Voters in Georgetown County gave solid approval Tuesday to an extra penny of sales tax to help pay for port and inlet dredging, fire stations and road improvements.
In complete but unofficial returns, the measure passed 11,710 to 8,118 or 59 percent to 41 percent.
The tax is proposed to be imposed for four years and to raise $28 million. It will not apply to groceries, prescription drugs or anything else exempt from the existing 6 percent sales tax.
Two years ago, voters shot down by 55 percent to 45 percent a more ambitious sales tax proposal that also included a local share of port dredging and would have collected an estimated $5.5 million a year for eight years.
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County officials said they heard the voters and this time proposed a slimmer package. Unlike two years ago, there was no organized opposition, though signs urging a vote against the sales tax popped up around the county.
County Administrator Sel Hemingway said in a statement that the council respects the decision of the voters.
“Obviously this project list was viewed more favorably than the list voters saw two years ago,’’ he said. “We certainly expect council to honor this decision and to move forward to get these projects completed in the most cost effective yet timely manner possible.”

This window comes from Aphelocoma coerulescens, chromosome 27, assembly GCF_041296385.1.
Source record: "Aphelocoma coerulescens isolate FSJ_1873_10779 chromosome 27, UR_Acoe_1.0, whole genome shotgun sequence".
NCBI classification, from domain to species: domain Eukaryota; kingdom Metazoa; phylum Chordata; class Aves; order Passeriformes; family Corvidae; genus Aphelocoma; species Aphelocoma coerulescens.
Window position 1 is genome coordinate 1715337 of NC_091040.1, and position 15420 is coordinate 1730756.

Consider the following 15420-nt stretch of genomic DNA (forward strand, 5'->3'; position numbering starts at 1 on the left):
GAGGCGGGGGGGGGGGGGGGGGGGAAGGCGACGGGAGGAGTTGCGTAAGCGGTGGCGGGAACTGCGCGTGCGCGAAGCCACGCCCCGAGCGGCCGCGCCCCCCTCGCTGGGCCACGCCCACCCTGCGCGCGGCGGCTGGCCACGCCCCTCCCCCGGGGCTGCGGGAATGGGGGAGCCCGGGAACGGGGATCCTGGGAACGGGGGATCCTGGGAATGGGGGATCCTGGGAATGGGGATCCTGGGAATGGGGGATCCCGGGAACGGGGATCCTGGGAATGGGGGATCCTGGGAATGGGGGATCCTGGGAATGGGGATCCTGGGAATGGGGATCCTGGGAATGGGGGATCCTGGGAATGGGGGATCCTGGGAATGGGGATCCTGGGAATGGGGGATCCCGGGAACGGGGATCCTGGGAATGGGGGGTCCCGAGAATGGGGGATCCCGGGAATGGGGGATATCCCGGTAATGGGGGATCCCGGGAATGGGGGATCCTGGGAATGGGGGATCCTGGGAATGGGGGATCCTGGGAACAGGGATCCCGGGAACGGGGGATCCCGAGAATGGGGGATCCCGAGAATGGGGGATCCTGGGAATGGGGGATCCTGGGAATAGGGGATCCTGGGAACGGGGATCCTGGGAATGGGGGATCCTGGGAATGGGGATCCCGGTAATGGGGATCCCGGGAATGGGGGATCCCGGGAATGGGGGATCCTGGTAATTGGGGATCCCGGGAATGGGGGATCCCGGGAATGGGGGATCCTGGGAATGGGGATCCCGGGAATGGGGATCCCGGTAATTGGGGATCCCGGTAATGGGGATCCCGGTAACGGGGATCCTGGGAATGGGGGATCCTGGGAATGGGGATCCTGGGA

The highest priority on the proposal is $6 million for a local share of the estimated $33.5 million to restore the port and its channel to its 27-foot depth. The amount was urged by state and federal authorities, who said funds to maintain the small state-owned port are scarce.
A plan to spend $8 million to dredge channels and basins in Murrells Inlet is second in priority, followed by $2.3 million to prepare a place to deposit the dredged materials from the inlet.
County officials said the inlet project is needed because recreational and commercial fishing and boating are important to locals and tourists.
The remainder is $3 million for fire stations, including a police-fire facility for the town of Andrews, and $8.9 million for 101 road projects.
County leaders backed the sales tax plan, as did some groups including the Coastal Carolinas Association of Realtors. The county’s information packet on the plan said the port is the key to the county’s economic future.
Each increase of 500,000 tons of cargo a year creates 42 jobs and adds $1.3 million to the economy, economic studies estimated.
While there is no guarantee an improved port would attract more business, county officials said there will be little increase in business if the port is not improved. Mittal Steel has said it would like to use the port again if the harbor and channel are deepened.
It was the fifth time since 1990 that a sales tax referendum was placed on the ballot. Two were for property tax relief and two were for projects such as parks, libraries and dredging. The other four were soundly voted down, and Georgetown was one of only eight counties in the state without an extra sales tax.